Chocolate Ganache

I thought it looked a bit naked just on its own, so I whipped up a quick chocolate ganache to cover it with. It worked very well. Any leftovers can become truffles too.

The recipe has featured in many books, I got this from the Green & Black’s Ultimate: Chocolate Recipes: The New Collection, which has been sitting on my shelf for a year now unloved, I am ashamed to confess. It’s a lovely book with some gorgeous recipes and I will be trying more of them soon.

The recipe is unchanged except for the ordering of it. I changed it simply so that it was more practical for me.

Recipe: Claudia Roden’s Gateau Au Chocolate with a Lick of Chocolate Ganache Frosting



250g dark chocolate (70% or above recommended)
100g unsalted butter (optional but I used it), plus extra for greasing
6 large free range eggs, seperated
75g caster sugar
100g ground almonds
Flour or matzo meal for dusting


150ml double cream
150g dark chocolate



Preheat your oven 180 deg C. Grease a 23cm cake pan and dust with your flour / matzo.

Melt the chocolate and butter in a pan over another (slightly larger) pan of water, or a double boiler.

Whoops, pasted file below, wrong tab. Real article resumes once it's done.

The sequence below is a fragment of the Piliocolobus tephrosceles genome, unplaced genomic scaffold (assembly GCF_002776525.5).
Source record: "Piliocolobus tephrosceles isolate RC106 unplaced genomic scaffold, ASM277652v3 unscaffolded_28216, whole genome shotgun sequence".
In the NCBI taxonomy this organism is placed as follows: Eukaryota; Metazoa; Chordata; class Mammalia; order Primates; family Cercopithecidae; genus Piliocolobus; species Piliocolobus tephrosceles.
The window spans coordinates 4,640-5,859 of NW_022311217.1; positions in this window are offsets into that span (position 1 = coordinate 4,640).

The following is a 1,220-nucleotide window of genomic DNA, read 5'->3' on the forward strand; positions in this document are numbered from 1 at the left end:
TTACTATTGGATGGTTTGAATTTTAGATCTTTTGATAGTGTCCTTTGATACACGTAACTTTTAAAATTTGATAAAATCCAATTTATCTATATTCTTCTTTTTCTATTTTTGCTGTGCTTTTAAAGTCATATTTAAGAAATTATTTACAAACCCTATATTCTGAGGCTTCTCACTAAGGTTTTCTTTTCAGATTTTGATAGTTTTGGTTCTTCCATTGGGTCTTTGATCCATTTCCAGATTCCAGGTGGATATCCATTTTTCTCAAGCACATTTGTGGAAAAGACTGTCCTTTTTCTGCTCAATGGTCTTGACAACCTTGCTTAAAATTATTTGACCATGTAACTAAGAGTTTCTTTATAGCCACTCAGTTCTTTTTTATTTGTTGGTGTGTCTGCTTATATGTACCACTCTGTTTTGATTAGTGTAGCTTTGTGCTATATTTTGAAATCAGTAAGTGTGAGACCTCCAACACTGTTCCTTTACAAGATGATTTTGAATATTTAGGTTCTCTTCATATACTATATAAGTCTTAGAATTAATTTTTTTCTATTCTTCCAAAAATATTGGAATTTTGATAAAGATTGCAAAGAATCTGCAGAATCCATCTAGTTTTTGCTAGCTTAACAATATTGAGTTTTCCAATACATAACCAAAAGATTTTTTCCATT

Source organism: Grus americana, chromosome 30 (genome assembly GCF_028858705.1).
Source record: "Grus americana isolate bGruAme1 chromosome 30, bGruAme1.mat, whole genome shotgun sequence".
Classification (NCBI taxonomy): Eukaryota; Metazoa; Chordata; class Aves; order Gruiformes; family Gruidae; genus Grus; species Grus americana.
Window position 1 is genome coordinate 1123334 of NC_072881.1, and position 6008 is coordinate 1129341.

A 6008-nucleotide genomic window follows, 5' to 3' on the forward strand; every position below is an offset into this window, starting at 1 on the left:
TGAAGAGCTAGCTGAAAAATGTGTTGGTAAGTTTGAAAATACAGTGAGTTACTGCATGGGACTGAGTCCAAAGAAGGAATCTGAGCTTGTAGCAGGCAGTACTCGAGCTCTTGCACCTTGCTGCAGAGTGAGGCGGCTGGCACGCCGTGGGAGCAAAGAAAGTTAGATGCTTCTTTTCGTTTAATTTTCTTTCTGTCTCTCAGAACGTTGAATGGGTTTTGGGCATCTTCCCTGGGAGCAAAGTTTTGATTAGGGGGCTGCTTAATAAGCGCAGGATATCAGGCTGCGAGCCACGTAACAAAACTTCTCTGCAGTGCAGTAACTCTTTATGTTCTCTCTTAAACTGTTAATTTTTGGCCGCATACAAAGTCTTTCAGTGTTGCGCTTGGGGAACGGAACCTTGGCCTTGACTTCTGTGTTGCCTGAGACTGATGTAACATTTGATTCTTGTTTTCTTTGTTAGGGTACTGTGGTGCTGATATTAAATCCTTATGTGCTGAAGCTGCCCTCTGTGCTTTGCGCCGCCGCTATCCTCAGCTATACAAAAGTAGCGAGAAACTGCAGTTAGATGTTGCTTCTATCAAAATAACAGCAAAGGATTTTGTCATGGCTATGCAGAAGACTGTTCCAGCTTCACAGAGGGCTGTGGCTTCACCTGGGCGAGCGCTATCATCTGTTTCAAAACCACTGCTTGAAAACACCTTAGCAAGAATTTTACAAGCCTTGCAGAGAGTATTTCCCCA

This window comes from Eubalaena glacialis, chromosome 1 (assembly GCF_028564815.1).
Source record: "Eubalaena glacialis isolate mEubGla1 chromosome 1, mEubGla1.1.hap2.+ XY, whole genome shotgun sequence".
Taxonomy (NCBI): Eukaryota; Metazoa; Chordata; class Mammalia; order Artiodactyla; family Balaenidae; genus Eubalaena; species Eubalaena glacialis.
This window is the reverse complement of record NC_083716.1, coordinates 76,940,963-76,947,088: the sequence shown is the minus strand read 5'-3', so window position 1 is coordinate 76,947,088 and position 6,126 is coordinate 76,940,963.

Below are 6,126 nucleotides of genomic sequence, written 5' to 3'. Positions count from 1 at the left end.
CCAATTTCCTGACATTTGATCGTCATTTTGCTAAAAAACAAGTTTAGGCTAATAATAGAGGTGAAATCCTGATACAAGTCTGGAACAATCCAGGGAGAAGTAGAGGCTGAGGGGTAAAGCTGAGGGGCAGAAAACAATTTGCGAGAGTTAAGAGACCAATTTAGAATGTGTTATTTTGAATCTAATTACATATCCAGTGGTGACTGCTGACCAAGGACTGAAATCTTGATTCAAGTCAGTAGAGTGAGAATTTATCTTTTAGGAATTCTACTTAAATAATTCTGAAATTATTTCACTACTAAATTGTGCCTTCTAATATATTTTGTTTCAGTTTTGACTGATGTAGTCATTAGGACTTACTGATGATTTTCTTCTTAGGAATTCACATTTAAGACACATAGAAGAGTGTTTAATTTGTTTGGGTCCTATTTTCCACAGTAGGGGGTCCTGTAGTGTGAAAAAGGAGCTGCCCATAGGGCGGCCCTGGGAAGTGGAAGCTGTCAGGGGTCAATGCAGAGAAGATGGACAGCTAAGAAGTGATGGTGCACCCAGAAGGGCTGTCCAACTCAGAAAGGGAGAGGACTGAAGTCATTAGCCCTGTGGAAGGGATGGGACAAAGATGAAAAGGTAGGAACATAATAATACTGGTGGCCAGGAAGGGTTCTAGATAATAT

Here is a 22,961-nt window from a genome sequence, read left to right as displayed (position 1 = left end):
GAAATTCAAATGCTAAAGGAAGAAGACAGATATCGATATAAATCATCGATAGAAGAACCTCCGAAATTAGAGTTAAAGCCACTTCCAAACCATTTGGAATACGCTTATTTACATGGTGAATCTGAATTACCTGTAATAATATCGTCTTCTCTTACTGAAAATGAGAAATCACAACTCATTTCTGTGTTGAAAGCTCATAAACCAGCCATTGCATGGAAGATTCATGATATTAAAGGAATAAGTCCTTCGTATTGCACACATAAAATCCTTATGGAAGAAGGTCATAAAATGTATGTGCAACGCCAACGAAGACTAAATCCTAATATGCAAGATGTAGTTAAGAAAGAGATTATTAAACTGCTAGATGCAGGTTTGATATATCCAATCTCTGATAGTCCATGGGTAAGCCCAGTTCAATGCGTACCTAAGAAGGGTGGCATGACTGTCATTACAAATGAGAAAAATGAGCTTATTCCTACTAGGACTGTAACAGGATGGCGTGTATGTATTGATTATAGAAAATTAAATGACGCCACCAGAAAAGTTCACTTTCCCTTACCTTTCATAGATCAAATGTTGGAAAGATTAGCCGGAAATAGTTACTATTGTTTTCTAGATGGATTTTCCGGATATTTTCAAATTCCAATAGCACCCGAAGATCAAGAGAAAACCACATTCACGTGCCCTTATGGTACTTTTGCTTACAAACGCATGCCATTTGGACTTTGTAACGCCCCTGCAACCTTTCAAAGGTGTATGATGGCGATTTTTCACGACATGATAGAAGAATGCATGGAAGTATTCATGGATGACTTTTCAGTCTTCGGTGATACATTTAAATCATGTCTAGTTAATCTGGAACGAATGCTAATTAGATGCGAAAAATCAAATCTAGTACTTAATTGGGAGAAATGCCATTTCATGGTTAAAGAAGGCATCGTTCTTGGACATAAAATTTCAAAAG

Whisk the egg whites in a clean mixer bowl until white and fluffy with dense peaks, as you would for meringue. Leave to the side.

Refill your mixer bowl with sugar and butter and beat until light and fluffy (they will be pale and creamy).

Add the ground almonds and melted chocolate and butter and mix thoroughly. Gently fold in the whisked egg whites, taking care not to knock out the air.

Pour into your cake tin and make for 30 – 45 minutes. Test it by sticking a metal skewer or knife through it, when it comes out dry, it’s done. I found mine was perfect at 35 minutes.


Just as the cake is cooled, melt your chocolate as before. Stir through the cream and spread all over the cake once it’s cooled and out of the cake tin.